Inflation continues to heat up, but not enough to crimp market performance – especially with large-cap stocks.
“The inflation report on Friday was the highest in nearly 40 years, but it was not as hot as many had feared,” said TheStreet’s James “Rev Shark” Deporre in Real Money. “The news helped to push the indexes higher, but, once again, it was deceptive action as small-caps and growth stocks lagged, and breadth was dead even.”
“Buybacks of stocks appear to be helping some of the mega-caps, and that has created an overall impression of strength that is not helping many growth stocks and smaller names,” he noted.
Growth stocks and small-caps tend to be more sensitive to inflation concerns which is part of the problem. “Many of them are trading based on earnings that won't develop for years, and when interest rates are higher, that impacts the discounted present value of those stocks more,” Rev Shark said.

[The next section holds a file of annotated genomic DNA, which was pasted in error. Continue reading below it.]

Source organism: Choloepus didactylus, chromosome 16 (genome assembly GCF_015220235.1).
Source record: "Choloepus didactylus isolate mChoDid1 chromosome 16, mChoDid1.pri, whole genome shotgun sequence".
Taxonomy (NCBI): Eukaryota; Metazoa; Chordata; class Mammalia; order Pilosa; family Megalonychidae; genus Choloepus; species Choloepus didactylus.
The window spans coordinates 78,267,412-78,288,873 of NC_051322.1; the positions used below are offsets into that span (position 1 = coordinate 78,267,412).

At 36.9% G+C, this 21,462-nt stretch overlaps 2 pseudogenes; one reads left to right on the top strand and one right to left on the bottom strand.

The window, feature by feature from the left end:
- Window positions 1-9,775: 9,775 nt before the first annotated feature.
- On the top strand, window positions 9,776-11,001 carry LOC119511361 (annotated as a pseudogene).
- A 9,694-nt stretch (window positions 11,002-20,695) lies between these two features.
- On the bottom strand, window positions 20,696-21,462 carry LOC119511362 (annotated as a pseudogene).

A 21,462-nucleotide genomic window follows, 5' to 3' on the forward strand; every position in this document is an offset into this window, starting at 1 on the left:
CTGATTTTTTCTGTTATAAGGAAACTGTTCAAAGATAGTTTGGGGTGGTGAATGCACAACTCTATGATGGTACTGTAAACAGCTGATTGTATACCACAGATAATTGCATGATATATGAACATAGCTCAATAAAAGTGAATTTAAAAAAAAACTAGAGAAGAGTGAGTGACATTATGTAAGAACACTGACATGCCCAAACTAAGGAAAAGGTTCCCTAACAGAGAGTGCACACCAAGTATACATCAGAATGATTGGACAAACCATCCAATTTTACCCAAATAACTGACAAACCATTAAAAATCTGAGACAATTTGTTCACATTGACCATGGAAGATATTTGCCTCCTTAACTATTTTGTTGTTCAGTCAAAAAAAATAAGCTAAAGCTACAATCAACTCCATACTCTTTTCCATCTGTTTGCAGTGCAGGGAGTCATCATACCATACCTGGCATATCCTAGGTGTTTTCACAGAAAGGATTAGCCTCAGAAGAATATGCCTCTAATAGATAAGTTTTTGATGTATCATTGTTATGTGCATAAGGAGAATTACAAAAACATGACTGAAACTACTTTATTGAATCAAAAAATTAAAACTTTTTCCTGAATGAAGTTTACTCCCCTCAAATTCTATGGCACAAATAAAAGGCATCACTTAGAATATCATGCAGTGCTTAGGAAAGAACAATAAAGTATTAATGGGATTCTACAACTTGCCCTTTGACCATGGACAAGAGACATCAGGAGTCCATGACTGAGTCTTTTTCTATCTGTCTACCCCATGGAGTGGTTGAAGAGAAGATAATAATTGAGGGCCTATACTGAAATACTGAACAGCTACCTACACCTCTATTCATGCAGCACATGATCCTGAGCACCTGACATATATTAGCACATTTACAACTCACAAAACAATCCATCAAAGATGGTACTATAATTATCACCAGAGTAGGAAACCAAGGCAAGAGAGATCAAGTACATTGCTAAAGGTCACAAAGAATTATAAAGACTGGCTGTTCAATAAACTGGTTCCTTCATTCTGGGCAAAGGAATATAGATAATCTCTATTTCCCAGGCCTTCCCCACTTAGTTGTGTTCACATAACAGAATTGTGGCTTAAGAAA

For months, Deporre has been hammering away on the “two-tiered nature “of the stock market.
“There is a giant disparity between the indices and some big-caps on the one hand and the majority of other stocks - especially growth and small-caps,” he said. “There are numerous statistics that demonstrate this, but one of the simplest is that about 60% of stocks are trading under their 200-day simple moving average.”
On the surface, many of the smaller stocks are good values, but so many have acted poorly that they are likely to see pressure from tax selling.
“The inflation worries are hurting the names, and the lack of relative strength is a problem,” Deporre said. “There is still the potential for some seasonal strength in the last couple of weeks of the year, but so far, there are few signs of a traditional Santa Claus rally.”